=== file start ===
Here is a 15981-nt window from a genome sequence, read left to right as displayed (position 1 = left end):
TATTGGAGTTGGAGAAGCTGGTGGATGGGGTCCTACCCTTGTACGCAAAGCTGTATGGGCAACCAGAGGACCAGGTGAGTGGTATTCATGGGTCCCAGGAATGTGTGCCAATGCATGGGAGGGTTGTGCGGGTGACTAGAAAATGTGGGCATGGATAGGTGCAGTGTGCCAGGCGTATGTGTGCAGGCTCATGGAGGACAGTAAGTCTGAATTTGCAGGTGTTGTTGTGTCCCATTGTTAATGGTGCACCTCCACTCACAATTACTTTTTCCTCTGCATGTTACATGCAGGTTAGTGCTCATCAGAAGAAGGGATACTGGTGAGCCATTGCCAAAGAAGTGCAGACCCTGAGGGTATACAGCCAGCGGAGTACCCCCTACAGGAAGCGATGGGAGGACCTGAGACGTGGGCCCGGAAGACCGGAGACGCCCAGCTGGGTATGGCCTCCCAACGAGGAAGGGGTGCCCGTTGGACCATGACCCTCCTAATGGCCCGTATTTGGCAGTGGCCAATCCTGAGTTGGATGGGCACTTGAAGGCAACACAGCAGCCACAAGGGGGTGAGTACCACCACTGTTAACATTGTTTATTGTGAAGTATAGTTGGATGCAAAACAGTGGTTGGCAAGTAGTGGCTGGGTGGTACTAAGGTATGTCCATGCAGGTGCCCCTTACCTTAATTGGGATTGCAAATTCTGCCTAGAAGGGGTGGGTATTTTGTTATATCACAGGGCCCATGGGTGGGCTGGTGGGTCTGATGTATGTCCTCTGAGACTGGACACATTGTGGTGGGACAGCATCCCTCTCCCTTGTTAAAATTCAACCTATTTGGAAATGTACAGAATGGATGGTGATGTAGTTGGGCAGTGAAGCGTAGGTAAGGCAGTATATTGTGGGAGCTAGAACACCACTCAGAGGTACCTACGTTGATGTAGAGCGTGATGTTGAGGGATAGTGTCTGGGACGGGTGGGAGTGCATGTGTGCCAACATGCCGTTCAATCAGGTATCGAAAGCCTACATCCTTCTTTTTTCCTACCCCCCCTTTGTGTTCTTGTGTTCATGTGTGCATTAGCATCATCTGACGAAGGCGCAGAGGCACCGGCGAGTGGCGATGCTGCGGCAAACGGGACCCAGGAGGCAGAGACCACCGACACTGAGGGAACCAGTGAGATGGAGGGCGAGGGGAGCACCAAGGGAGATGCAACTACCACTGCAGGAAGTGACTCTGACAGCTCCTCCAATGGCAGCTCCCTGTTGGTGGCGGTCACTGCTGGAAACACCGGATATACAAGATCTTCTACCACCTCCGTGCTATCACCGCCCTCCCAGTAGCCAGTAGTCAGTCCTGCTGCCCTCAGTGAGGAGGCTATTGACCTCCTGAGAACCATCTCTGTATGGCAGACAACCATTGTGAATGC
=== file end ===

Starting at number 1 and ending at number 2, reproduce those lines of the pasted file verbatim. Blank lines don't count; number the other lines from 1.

Here is a 15981-nt window from a genome sequence, read left to right as displayed (position 1 = left end):
TATTGGAGTTGGAGAAGCTGGTGGATGGGGTCCTACCCTTGTACGCAAAGCTGTATGGGCAACCAGAGGACCAGGTGAGTGGTATTCATGGGTCCCAGGAATGTGTGCCAATGCATGGGAGGGTTGTGCGGGTGACTAGAAAATGTGGGCATGGATAGGTGCAGTGTGCCAGGCGTATGTGTGCAGGCTCATGGAGGACAGTAAGTCTGAATTTGCAGGTGTTGTTGTGTCCCATTGTTAATGGTGCACCTCCACTCACAATTACTTTTTCCTCTGCATGTTACATGCAGGTTAGTGCTCATCAGAAGAAGGGATACTGGTGAGCCATTGCCAAAGAAGTGCAGACCCTGAGGGTATACAGCCAGCGGAGTACCCCCTACAGGAAGCGATGGGAGGACCTGAGACGTGGGCCCGGAAGACCGGAGACGCCCAGCTGGGTATGGCCTCCCAACGAGGAAGGGGTGCCCGTTGGACCATGACCCTCCTAATGGCCCGTATTTGGCAGTGGCCAATCCTGAGTTGGATGGGCACTTGAAGGCAACACAGCAGCCACAAGGGGGTGAGTACCACCACTGTTAACATTGTTTATTGTGAAGTATAGTTGGATGCAAAACAGTGGTTGGCAAGTAGTGGCTGGGTGGTACTAAGGTATGTCCATGCAGGTGCCCCTTACCTTAATTGGGATTGCAAATTCTGCCTAGAAGGGGTGGGTATTTTGTTATATCACAGGGCCCATGGGTGGGCTGGTGGGTCTGATGTATGTCCTCTGAGACTGGACACATTGTGGTGGGACAGCATCCCTCTCCCTTGTTAAAATTCAACCTATTTGGAAATGTACAGAATGGATGGTGATGTAGTTGGGCAGTGAAGCGTAGGTAAGGCAGTATATTGTGGGAGCTAGAACACCACTCAGAGGTACCTACGTTGATGTAGAGCGTGATGTTGAGGGATAGTGTCTGGGACGGGTGGGAGTGCATGTGTGCCAACATGCCGTTCAATCAGGTATCGAAAGCCTACATCCTTCTTTTTTCCTACCCCCCCTTTGTGTTCTTGTGTTCATGTGTGCATTAGCATCATCTGACGAAGGCGCAGAGGCACCGGCGAGTGGCGATGCTGCGGCAAACGGGACCCAGGAGGCAGAGACCACCGACACTGAGGGAACCAGTGAGATGGAGGGCGAGGGGAGCACCAAGGGAGATGCAACTACCACTGCAGGAAGTGACTCTGACAGCTCCTCCAATGGCAGCTCCCTGTTGGTGGCGGTCACTGCTGGAAACACCGGATATACAAGATCTTCTACCACCTCCGTGCTATCACCGCCCTCCCAGTAGCCAGTAGTCAGTCCTGCTGCCCTCAGTGAGGAGGCTATTGACCTCCTGAGAACCATCTCTGTATGGCAGACAACCATTGTGAATGC